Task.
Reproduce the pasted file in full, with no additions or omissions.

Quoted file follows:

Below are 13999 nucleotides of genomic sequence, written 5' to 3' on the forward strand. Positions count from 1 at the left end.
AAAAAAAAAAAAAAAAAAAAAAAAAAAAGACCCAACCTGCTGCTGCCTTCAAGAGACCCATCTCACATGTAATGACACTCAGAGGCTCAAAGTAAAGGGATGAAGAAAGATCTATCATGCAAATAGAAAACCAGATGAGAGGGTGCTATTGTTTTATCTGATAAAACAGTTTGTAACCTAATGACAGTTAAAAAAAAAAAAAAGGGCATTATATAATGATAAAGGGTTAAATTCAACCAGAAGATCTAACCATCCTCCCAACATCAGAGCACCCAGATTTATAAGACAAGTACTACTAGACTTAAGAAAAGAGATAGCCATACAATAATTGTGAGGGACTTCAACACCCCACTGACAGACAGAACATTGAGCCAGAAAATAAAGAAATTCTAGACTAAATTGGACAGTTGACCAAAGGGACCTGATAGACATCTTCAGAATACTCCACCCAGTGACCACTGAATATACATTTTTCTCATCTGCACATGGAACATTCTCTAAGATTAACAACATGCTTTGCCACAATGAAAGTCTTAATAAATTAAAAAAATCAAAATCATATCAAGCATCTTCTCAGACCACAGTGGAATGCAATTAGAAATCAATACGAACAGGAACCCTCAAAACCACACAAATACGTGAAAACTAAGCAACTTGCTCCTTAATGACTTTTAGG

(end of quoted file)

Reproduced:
Below are 13999 nucleotides of genomic sequence, written 5' to 3' on the forward strand. Positions count from 1 at the left end.
AAAAAAAAAAAAAAAAAAAAAAAAAAAAGACCCAACCTGCTGCTGCCTTCAAGAGACCCATCTCACATGTAATGACACTCAGAGGCTCAAAGTAAAGGGATGAAGAAAGATCTATCATGCAAATAGAAAACCAGATGAGAGGGTGCTATTGTTTTATCTGATAAAACAGTTTGTAACCTAATGACAGTTAAAAAAAAAAAAAAGGGCATTATATAATGATAAAGGGTTAAATTCAACCAGAAGATCTAACCATCCTCCCAACATCAGAGCACCCAGATTTATAAGACAAGTACTACTAGACTTAAGAAAAGAGATAGCCATACAATAATTGTGAGGGACTTCAACACCCCACTGACAGACAGAACATTGAGCCAGAAAATAAAGAAATTCTAGACTAAATTGGACAGTTGACCAAAGGGACCTGATAGACATCTTCAGAATACTCCACCCAGTGACCACTGAATATACATTTTTCTCATCTGCACATGGAACATTCTCTAAGATTAACAACATGCTTTGCCACAATGAAAGTCTTAATAAATTAAAAAAATCAAAATCATATCAAGCATCTTCTCAGACCACAGTGGAATGCAATTAGAAATCAATACGAACAGGAACCCTCAAAACCACACAAATACGTGAAAACTAAGCAACTTGCTCCTTAATGACTTTTAGG